By Karen Hawkins
CHICAGO –A coalition of Black leaders has selected U.S. Rep. Danny Davis as its preferred candidate for mayor of Chicago, but there are no guarantees that the choice will deliver the unity, or the votes, that the group was created to ensure.
Davis, who’s been in Congress since 1997, was selected late Friday over three finalists after a two-month process. But the candidates who weren’t selected, including state Sen. James Meeks and former U.S. Sen. Carol Moseley Braun, have signaled they’ll continue their plans to run for mayor, even without coalition support.
The coalition of Black elected officials, business owners and activists has been meeting since Chicago Mayor Richard Daley announced in September that he wouldn’t seek re-election.
Davis said he’s pleased and “feels a tremendous sense of responsibility … that they would invest that much political capital in me” to represent the community.
Black leaders have said the purpose of the coalition was to unify the city’s Black community behind a “consensus candidate” to avoid splitting the black vote.
“The best person for the job has always been the goal of the coalition,” said group spokeswoman Tracey Alston on Saturday.
Alston said Davis was chosen because of his experience in all levels of government, including Congress, the Cook County Board and Chicago’s City Council, where he served 11 years as an alderman.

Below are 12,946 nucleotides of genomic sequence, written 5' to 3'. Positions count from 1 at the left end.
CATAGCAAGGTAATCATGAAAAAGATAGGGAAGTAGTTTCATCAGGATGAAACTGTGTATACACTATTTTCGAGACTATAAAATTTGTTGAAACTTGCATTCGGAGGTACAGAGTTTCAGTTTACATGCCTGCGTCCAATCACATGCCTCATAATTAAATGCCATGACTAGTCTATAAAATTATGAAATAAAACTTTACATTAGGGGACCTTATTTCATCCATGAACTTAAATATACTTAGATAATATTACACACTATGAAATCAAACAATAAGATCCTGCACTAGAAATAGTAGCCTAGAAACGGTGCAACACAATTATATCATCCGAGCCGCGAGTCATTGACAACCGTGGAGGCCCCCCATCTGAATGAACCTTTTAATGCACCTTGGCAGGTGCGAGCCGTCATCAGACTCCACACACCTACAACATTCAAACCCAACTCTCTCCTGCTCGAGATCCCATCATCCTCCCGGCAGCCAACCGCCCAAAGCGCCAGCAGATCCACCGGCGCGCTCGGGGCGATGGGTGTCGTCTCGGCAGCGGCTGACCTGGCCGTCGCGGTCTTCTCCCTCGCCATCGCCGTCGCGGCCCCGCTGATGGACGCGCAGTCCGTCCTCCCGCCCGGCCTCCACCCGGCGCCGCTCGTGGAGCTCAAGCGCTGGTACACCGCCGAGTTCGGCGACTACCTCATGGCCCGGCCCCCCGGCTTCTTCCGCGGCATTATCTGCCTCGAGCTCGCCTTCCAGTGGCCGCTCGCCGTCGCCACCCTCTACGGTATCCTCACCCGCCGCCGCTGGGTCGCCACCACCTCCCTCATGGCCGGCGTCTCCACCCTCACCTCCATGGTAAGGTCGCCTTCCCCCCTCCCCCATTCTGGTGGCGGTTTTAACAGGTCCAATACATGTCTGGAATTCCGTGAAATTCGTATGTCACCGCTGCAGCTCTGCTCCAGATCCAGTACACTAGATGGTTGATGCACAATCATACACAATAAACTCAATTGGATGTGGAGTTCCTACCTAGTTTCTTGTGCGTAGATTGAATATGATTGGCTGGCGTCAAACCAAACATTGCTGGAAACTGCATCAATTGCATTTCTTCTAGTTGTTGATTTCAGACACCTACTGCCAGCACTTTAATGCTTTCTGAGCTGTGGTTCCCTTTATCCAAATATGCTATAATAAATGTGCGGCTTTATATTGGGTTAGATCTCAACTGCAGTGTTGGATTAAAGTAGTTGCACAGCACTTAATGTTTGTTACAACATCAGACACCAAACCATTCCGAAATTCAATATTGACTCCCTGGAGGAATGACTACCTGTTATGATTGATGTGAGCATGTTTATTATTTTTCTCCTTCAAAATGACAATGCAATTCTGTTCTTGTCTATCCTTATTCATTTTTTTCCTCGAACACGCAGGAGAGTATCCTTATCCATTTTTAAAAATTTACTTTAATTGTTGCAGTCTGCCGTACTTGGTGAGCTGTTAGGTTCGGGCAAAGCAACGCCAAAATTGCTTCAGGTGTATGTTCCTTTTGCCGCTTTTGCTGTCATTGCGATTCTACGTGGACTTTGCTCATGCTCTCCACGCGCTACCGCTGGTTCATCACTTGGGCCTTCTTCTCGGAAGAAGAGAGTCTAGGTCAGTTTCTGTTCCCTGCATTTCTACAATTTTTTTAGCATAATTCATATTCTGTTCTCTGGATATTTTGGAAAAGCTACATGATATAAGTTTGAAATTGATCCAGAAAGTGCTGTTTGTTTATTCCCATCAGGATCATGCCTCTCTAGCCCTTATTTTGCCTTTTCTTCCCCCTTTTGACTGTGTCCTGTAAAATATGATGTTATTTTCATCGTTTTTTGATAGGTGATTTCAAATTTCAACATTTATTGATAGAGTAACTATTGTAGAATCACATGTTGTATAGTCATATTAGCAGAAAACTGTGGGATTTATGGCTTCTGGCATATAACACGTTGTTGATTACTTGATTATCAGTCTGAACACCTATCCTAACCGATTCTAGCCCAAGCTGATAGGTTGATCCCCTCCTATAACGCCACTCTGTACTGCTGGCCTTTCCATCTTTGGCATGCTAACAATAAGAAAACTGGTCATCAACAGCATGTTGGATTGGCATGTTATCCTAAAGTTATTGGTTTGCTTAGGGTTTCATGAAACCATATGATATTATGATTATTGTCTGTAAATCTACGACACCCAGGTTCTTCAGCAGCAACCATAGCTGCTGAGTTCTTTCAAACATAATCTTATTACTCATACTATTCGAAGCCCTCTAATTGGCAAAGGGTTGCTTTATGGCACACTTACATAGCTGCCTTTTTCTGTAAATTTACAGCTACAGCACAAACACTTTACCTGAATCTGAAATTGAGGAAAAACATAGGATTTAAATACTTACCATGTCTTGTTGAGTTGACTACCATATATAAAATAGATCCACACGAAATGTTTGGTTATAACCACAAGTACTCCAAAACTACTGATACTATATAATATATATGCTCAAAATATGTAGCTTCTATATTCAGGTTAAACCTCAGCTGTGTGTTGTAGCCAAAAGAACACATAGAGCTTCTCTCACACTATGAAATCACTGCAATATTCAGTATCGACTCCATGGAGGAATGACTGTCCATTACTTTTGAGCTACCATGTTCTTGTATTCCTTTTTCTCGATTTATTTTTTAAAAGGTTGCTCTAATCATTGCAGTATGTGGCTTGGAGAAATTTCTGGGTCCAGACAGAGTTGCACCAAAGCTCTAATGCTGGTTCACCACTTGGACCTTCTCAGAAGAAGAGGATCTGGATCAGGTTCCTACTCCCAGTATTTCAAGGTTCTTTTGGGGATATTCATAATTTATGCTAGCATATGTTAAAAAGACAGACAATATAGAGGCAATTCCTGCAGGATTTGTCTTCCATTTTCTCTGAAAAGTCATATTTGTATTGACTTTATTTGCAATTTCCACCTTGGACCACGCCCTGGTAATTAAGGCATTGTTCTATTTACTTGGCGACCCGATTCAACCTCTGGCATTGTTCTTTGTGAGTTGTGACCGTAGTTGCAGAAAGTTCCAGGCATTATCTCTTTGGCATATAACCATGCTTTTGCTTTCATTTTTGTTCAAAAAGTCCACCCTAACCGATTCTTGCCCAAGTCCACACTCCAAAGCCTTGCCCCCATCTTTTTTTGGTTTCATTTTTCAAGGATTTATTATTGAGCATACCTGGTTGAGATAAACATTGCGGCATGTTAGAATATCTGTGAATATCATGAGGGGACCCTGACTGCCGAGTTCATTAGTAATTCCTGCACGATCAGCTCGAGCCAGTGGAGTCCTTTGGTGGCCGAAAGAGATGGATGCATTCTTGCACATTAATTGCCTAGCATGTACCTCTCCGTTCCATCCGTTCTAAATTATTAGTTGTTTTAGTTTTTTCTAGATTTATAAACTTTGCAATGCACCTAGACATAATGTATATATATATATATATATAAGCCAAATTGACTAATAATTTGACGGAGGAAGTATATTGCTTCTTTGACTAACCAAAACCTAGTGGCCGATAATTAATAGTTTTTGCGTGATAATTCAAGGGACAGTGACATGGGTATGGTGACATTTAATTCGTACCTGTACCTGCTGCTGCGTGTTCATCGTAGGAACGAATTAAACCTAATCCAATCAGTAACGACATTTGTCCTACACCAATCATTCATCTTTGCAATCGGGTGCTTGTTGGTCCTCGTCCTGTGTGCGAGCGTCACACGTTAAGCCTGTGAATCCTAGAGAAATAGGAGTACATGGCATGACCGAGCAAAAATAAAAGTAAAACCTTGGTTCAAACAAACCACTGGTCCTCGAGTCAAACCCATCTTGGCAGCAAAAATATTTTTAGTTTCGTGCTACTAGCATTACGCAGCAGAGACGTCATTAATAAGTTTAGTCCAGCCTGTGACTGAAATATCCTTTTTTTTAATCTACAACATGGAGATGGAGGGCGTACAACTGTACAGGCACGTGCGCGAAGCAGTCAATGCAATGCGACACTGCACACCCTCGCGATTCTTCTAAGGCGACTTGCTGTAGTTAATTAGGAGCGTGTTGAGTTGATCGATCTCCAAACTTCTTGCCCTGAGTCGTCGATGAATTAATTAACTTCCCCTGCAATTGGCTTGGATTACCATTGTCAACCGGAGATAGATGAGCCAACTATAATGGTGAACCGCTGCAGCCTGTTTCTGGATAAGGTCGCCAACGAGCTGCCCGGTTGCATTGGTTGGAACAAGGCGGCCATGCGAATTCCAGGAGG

Davis is best positioned “to help maintain the foundation that Mayor Daley has set to make Chicago a global city,” Alston said.
Davis’ sprawling congressional district covers an economically and racially diverse swath of Chicago and the western suburbs. He won re-election to his congressional seat Tuesday with about 80 percent of the vote.
Meanwhile, Braun, who hasn’t officially announced her candidacy, opened a campaign office Saturday on the city’s South Side. Campaign spokeswoman Renee Ferguson said Braun “appreciated the (coalition) process and that on election day the people will decide.”
“She is trying to build a coalition of everyone,” Ferguson said.
Braun, the country’s first black female senator, served in the Senate from 1993 to 1999 and was U.S. ambassador to New Zealand for two years. Meeks has been a state senator since 2003 and is pastor of Salem Baptist, a megachurch on the city’s South Side.
Meeks’ spokesman Bryan Zises was dismissive of the coalition process but echoed Braun’s intention to build support beyond the black community.
“It seems as though the coalition reverses course weekly, so I like our chances that Sen. Meeks will be the consensus candidate next week,” Zises said in a statement. “They are just one coalition in a very large city, and Sen. Meeks intends to be mayor for all of Chicago, not just a segment.”
Both Meeks and Braun have been collecting signatures on nominating petitions, which are due from Nov. 15-22, and there’s no indication that their supporters will abandon them for Davis because the coalition has selected him.
Others who have announced their candidacy or are considering running for Chicago mayor are City Clerk Miguel Del Valle, former Chicago school board president Gery Chico and former White House chief of staff Rahm Emanuel.